Mexican horror is one of the most unique and distinctive voices in international horror cinema. Initially inspired by early American horror and German Expressionist films, Mexican horror filmmakers combined these foreign influences with their Catholic traditions and indigenous folklore, resulting in a veritable treasure trove of gothic and fantasy stories.

On the flipside of the coin, the genre dies a gruesome death in China where we see the highest disapproval rating yet: 100% below the global average. Roger Garcia, executive director of the Hong Kong film festival, gave his take in this 2016 interview:

In China, you are making either a romance or a big special-effects movie. If you want to do horror, or other genres, you cannot be in China. You can make a budget sci-fi movie in Hollywood, but Chinese audiences will not like that.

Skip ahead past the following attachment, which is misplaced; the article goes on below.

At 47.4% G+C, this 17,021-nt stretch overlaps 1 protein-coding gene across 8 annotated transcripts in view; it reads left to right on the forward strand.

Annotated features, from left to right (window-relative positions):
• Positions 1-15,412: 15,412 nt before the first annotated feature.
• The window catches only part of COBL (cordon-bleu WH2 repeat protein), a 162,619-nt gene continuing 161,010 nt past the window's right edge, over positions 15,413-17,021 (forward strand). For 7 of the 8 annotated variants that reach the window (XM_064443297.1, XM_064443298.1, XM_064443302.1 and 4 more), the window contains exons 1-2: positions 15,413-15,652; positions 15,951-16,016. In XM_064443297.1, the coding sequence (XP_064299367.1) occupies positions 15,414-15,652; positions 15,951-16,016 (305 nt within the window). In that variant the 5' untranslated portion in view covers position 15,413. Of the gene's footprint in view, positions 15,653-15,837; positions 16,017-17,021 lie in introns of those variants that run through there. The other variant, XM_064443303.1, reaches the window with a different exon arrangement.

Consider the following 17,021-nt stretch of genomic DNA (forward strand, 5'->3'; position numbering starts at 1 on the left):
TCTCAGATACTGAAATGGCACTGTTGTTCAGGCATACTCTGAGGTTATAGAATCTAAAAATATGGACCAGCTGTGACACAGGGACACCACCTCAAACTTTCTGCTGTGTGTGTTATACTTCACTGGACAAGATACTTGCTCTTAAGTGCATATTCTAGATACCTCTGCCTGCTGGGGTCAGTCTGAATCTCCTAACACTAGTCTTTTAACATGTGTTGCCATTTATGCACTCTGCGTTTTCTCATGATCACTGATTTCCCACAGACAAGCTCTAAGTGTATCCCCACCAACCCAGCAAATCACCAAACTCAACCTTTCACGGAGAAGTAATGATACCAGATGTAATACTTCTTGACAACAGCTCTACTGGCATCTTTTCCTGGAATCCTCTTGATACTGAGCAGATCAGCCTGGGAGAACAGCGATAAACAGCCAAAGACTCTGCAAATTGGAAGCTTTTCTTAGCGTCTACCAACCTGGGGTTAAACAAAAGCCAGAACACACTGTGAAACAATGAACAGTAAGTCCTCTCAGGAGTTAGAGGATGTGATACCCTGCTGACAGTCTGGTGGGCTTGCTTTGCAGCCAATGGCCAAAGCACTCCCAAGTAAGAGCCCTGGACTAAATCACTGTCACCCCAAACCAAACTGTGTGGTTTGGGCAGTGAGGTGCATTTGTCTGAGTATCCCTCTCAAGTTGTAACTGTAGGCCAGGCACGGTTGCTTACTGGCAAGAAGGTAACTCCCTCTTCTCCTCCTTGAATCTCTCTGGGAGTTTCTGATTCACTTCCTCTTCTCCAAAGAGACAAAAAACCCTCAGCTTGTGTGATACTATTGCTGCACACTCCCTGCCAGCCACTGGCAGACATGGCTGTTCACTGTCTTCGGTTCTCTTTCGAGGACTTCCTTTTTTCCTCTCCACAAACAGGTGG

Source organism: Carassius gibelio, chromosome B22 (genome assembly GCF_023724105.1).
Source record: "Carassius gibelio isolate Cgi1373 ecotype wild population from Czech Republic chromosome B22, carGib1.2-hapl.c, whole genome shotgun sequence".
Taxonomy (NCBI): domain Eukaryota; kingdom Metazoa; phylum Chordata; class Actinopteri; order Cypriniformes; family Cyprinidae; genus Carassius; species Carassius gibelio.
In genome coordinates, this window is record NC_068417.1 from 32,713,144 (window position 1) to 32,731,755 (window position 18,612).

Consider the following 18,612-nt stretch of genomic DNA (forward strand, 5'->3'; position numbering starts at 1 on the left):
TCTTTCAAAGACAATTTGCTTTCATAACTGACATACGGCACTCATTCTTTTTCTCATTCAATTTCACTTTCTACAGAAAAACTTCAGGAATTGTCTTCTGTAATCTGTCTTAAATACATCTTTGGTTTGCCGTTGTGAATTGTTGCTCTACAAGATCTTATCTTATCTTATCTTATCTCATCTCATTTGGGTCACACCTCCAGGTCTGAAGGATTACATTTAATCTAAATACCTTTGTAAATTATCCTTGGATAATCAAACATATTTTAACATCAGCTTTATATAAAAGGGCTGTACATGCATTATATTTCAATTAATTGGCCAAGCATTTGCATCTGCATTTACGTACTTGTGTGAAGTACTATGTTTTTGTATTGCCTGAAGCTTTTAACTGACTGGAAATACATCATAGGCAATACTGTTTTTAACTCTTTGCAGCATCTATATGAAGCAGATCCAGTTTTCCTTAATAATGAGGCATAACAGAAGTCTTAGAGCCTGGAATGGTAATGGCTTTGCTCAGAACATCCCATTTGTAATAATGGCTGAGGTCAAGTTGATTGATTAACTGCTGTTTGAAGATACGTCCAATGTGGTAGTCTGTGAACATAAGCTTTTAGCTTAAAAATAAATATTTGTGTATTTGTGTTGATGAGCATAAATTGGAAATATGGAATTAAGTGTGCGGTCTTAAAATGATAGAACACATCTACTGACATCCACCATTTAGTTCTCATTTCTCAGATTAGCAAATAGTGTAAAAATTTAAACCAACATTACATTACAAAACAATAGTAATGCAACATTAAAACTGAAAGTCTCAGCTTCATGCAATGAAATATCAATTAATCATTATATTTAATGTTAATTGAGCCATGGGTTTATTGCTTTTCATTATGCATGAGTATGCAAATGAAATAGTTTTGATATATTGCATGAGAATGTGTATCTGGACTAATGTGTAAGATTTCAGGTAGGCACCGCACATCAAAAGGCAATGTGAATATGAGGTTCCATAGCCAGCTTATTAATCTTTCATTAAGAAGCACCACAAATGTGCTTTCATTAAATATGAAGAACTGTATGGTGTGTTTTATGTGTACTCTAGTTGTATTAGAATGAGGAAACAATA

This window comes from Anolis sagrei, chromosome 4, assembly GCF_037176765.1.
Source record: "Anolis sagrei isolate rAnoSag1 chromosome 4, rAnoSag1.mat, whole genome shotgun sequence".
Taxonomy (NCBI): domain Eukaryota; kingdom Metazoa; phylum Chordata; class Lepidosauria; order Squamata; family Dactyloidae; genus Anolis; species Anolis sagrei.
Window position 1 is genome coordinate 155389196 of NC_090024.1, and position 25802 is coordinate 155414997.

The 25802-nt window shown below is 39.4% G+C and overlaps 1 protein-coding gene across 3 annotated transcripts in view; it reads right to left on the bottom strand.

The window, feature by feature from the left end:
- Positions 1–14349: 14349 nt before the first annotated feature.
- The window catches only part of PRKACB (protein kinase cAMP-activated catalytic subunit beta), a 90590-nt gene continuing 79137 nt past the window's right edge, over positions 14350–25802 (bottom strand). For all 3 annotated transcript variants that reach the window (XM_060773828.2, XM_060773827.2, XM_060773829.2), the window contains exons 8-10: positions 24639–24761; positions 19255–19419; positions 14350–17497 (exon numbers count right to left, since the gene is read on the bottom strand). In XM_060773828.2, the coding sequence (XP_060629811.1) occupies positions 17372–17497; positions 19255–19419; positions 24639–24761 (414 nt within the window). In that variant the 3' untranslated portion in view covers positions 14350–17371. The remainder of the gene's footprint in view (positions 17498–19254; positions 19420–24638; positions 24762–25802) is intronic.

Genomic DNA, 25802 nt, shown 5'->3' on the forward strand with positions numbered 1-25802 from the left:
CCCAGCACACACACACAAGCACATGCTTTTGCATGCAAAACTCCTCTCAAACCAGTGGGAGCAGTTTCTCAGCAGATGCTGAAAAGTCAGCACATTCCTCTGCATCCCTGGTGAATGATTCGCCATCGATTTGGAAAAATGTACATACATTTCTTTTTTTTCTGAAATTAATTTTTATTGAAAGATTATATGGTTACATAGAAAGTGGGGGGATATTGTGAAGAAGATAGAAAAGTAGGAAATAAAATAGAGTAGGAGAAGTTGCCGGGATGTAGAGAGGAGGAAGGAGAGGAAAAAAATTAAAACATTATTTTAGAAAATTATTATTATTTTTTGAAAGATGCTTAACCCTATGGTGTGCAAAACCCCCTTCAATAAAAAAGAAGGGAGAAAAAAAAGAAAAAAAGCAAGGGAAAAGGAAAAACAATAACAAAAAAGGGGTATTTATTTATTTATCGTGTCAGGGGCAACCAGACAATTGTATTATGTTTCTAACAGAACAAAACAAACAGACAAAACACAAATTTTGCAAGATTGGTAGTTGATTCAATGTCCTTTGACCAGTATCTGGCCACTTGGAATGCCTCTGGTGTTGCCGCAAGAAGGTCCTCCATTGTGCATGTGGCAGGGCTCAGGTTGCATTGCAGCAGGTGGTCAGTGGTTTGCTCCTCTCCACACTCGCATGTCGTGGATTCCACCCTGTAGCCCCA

Follows and Nashs’ figures aren’t an exact science, and there will always be exceptions. Action films that do well in Italy for instance, or horrors that fall flat in Mexico.

Nevertheless, there’s no doubting that it’s an important and insightful piece of cinematic research.

“It's an important and insightful piece of cinematic research.”

The findings show us, not just the specific likes and dislikes of a given country, but how changeable and fluid genre popularity is; depending on the territory and culture, you can have wildly different results.

To each their own, I guess!

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Image Credits

  • Images created by Inflight Dublin, based on the research by Stephen Follows and Bruce Nash of the American Film Market.